Inevitably, fear of Aevil@ has led to violence toward people with disabilities. In some cities of ancient Greece, it was a law that a baby with a disability should be killed through exposure (abandoning it in the woods). In Nazi Germany, the first people killed by Hitler=s ethnic Apurification@ program were people with disabilities— more than 200,000 of us. Throughout the 19th and 20th century, state-run institutions in the US and Europe were often brutal and abusive. They compiled a tragic record of mistreatment of people with disabilities, including forced sterilizations, beatings, neglect, and abandonment.

 

The history of ADisability is Special@

Not everyone in the ancient world thought disability was evil. There were a few who challenged this faulty belief. One of these people was Jesus (4 BC-29 AD). He rejected the notion that disability is caused by sin. Instead he advocated compassion and service to the powerless and outcasts. The early Christian Church accepted Jesus= call, providing services for people with disabilities. Rather than sinful, people with disabilities now came to be stereotyped in the opposite way, as Aholy innocents,@ as special souls worthy of charity. And this charity worked two ways: it helped the people with disabilities have better lives and helped the helpers get to heaven (special helpers).

This idea that ADisability is Special@ is of course everywhere today. Many religious groups continue to provide services to people with disabilities. On a broader level, the term Aspecial@ is now practically a synonym for Adisability.@

Let=s look now at how the Adisability is special@ viewpoint affects people with disabilities today. For sure, this attitude motivates many individuals and groups to provide services. Over the years, countless charity programs have emerged to address problems of abuse, neglect, abandonment, unemployment, and poverty.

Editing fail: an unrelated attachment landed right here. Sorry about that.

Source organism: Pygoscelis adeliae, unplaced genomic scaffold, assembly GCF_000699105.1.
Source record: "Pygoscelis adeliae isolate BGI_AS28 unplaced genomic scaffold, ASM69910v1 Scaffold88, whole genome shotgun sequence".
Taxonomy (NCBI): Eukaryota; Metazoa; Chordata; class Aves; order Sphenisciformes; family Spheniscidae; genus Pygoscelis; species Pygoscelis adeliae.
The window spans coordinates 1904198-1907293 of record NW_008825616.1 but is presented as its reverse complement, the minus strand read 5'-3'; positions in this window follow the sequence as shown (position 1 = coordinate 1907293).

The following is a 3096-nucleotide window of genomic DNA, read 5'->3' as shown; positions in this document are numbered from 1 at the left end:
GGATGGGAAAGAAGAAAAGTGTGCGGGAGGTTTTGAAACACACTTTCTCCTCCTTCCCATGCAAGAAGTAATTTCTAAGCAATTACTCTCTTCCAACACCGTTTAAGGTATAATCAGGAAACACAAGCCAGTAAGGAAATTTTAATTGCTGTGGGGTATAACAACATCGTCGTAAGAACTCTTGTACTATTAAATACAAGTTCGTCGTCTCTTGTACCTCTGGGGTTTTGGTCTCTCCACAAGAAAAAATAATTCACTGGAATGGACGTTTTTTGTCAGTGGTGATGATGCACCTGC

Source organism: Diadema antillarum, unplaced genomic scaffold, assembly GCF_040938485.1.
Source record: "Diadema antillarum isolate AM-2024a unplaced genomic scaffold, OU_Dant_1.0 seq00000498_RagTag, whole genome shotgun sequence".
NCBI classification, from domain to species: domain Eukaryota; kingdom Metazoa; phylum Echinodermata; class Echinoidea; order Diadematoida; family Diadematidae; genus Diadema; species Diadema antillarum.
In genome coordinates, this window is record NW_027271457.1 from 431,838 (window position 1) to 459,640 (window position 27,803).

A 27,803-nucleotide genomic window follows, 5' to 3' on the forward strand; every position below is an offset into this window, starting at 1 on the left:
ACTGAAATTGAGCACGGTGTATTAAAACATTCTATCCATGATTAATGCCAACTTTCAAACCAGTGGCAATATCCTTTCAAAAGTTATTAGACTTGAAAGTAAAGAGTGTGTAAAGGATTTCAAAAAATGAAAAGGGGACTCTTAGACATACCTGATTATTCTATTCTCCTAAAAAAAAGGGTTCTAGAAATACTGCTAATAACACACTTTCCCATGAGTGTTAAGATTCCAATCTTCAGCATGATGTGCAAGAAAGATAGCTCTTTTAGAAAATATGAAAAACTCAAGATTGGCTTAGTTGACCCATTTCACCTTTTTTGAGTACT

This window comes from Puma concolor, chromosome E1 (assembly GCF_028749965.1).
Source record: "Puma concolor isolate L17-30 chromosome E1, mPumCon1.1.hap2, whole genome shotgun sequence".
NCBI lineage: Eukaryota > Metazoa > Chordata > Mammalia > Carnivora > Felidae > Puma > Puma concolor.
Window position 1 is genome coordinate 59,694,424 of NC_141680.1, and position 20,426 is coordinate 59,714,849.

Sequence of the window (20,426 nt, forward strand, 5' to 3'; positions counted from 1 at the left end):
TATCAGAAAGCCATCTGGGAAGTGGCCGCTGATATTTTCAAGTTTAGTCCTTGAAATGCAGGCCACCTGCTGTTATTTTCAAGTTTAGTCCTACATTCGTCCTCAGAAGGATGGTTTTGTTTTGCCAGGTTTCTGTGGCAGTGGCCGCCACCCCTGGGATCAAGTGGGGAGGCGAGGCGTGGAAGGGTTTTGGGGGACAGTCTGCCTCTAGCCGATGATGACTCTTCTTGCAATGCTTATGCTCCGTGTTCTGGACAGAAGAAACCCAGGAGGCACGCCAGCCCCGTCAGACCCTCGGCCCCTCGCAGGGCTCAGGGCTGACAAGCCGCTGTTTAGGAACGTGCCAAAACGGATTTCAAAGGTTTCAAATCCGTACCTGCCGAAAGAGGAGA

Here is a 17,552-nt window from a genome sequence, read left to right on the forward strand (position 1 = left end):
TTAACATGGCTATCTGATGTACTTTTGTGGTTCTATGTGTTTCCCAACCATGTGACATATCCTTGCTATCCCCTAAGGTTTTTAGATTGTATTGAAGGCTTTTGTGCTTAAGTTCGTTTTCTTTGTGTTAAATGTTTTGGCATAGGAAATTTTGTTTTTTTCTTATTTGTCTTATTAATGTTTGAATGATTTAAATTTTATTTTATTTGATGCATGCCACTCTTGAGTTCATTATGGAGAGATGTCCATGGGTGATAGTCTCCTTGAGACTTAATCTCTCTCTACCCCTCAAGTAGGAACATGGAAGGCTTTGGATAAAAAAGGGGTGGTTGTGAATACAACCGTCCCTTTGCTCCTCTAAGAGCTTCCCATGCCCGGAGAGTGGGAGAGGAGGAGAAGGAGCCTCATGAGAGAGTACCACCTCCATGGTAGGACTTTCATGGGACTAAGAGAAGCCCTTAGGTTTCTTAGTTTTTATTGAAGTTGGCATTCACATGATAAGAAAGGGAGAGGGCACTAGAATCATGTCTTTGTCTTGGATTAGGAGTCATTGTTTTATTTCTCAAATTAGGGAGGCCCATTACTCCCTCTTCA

Unfortunately, the Aspecial@ stereotype undermines the disability right movement… First, people with disabilities are denied the right of personhood. We are not seen as regular people, but as special. Second, this attitude promotes segregation, because special people are treated separately. Consider such often well meaning structures such as special education classes, Aspecial@ weeks at summer camps, Special Olympics, sheltered workshops and even group homes: all these programs segregate people (because of specialness). Finally, this attitude places control in the hands of others. As recipients of charity, people with disabilities have seldom been empowered to decide things for ourselves. Too often, service providers have remained in control.

How Can We Respond to the Moral View of Disability?

Although these moral viewpoints are everywhere, we can break free of their negative power. First, we need to learn to notice them in our lives. Then we can openly discuss these stereotypes, challenging our friends and allies to join us in exposing these harmful myths. As we work together, we can make a difference.

[Groups interested in training materials on the moral view of disability as related to people with developmental disabilities may contact Advocating Change Together and ask about the workshop ASaints, Sinners, and Special People: Understanding the Moral View of Disability.@]